Bumble Swipes Left On Match Group Lawsuit With Defiant Full Page Ad

  • Contributed by:
  • Views: 422

The relationship between Bumble and Tinder took a toxic turn last month when Match Group, Tinder’s parent company, filed a patent infringement lawsuit against its female-friendly competitor.

The suit, filed in Texas on March 16, accuses Bumble of copying key elements of Tinder’s functionality and alleges that trade secrets were stolen by Bumble employees who previously worked at Tinder. Whitney Wolfe Herd, Bumble’s founder and CEO, was herself a Tinder executive before filing a sexual harassment lawsuit against the company in 2014 and leaving to start her own venture.

Herd was initially silent when news of the Match Group lawsuit broke, but has since responded in grand, defiant fashion with a full page ad in the New York Times as well on their blog.

“We swipe left on you. We swipe left on your multiple attempts to buy us, copy us, and, now, to intimidate us. We’ll never be yours,” reads the ad, an open letter addressed to Match Group.

The missive admonishes Match Group for its “scare tactics,” “endless games”, and the “assumption that a baseless lawsuit would intimidate [Bumble],” then emphasizes the company’s commitment to female empowerment. It adds: Bumble "looks forward to telling its story in court."

Interestingly, the letter steers clear of directly addressing the allegation of misuse of Tinder’s intellectual property. Instead it paints a picture of Match Group as a bully figure that regularly harasses and intimidates startup competitors into accepting buyout offers.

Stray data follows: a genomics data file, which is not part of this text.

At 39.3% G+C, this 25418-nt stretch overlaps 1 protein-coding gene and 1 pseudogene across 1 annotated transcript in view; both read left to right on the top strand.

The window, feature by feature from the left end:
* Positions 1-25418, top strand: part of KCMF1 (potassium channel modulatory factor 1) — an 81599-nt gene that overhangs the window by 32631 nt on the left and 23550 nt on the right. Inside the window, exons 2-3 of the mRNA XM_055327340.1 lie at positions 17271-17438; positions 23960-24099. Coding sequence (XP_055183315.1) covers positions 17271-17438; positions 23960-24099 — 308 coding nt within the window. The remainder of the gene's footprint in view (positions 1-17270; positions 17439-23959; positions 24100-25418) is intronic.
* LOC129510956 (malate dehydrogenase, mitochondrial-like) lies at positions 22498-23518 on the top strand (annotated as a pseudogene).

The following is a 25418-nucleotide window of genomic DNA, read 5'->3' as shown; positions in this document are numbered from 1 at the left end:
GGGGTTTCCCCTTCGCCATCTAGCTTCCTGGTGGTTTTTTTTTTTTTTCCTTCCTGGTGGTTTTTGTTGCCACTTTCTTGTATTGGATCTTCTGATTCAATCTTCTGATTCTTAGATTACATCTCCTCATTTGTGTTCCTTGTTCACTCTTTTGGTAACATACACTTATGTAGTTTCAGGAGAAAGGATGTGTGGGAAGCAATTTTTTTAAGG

Many have theorized that Match Group’s lawsuit is retaliation for a rejected acquisition offer. Match Group reportedly offered to purchase Bumble for $450 million last summer, but was refused. Match Group, naturally, denies having any ulterior motive behind the filing.

“Match Group owns various patents that protect our technologies and designs that are deployed throughout our global portfolio. We have these patents because we believe the work you do is incredibly important,” wrote Match CEO Mandy Ginsberg in an internal memo released to several news outlets. “This is not about singling out any individual company. This is about protecting the integrity of your work… The least I can do is try and protect it.”

Herd does not appear to be worried about Bumble’s future prospects. "We’re very excited about other opportunities," she told Refinery29. "We are in talks with several other, very interesting prospects for a potential change of control. I would stay on and take this to the next level whatever that looks like, potentially an IPO, whatever the best future is for us. This was not our only option and we’re very excited about the other prospects at hand."

"We will always place value and positivity and equality and respect above anything, whether that be a business matter or a product matter or a cultural matter,” she continued. “Values come above bottom line."